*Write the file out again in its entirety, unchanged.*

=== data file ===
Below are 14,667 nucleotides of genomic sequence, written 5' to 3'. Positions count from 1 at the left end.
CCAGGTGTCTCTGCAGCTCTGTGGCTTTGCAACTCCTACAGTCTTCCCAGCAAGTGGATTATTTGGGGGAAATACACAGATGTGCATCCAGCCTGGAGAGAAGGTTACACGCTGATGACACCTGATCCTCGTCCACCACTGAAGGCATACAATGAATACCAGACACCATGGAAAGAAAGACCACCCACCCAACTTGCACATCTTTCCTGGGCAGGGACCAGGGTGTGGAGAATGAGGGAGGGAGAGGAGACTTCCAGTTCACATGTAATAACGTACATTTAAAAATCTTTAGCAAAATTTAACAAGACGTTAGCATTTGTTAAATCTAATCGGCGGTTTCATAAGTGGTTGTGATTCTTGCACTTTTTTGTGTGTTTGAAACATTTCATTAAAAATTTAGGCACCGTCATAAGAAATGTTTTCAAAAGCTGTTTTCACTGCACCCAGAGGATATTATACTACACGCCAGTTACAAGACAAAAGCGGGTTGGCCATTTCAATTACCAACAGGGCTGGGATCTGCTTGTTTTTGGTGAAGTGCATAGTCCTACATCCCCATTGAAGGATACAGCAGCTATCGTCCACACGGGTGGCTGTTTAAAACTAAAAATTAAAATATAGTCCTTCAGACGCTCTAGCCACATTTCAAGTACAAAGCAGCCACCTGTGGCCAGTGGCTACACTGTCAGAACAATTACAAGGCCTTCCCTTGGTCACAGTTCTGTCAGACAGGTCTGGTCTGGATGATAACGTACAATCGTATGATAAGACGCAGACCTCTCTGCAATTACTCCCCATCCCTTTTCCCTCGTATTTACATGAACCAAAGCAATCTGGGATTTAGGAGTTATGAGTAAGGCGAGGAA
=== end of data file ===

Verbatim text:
Below are 14,667 nucleotides of genomic sequence, written 5' to 3'. Positions count from 1 at the left end.
CCAGGTGTCTCTGCAGCTCTGTGGCTTTGCAACTCCTACAGTCTTCCCAGCAAGTGGATTATTTGGGGGAAATACACAGATGTGCATCCAGCCTGGAGAGAAGGTTACACGCTGATGACACCTGATCCTCGTCCACCACTGAAGGCATACAATGAATACCAGACACCATGGAAAGAAAGACCACCCACCCAACTTGCACATCTTTCCTGGGCAGGGACCAGGGTGTGGAGAATGAGGGAGGGAGAGGAGACTTCCAGTTCACATGTAATAACGTACATTTAAAAATCTTTAGCAAAATTTAACAAGACGTTAGCATTTGTTAAATCTAATCGGCGGTTTCATAAGTGGTTGTGATTCTTGCACTTTTTTGTGTGTTTGAAACATTTCATTAAAAATTTAGGCACCGTCATAAGAAATGTTTTCAAAAGCTGTTTTCACTGCACCCAGAGGATATTATACTACACGCCAGTTACAAGACAAAAGCGGGTTGGCCATTTCAATTACCAACAGGGCTGGGATCTGCTTGTTTTTGGTGAAGTGCATAGTCCTACATCCCCATTGAAGGATACAGCAGCTATCGTCCACACGGGTGGCTGTTTAAAACTAAAAATTAAAATATAGTCCTTCAGACGCTCTAGCCACATTTCAAGTACAAAGCAGCCACCTGTGGCCAGTGGCTACACTGTCAGAACAATTACAAGGCCTTCCCTTGGTCACAGTTCTGTCAGACAGGTCTGGTCTGGATGATAACGTACAATCGTATGATAAGACGCAGACCTCTCTGCAATTACTCCCCATCCCTTTTCCCTCGTATTTACATGAACCAAAGCAATCTGGGATTTAGGAGTTATGAGTAAGGCGAGGAA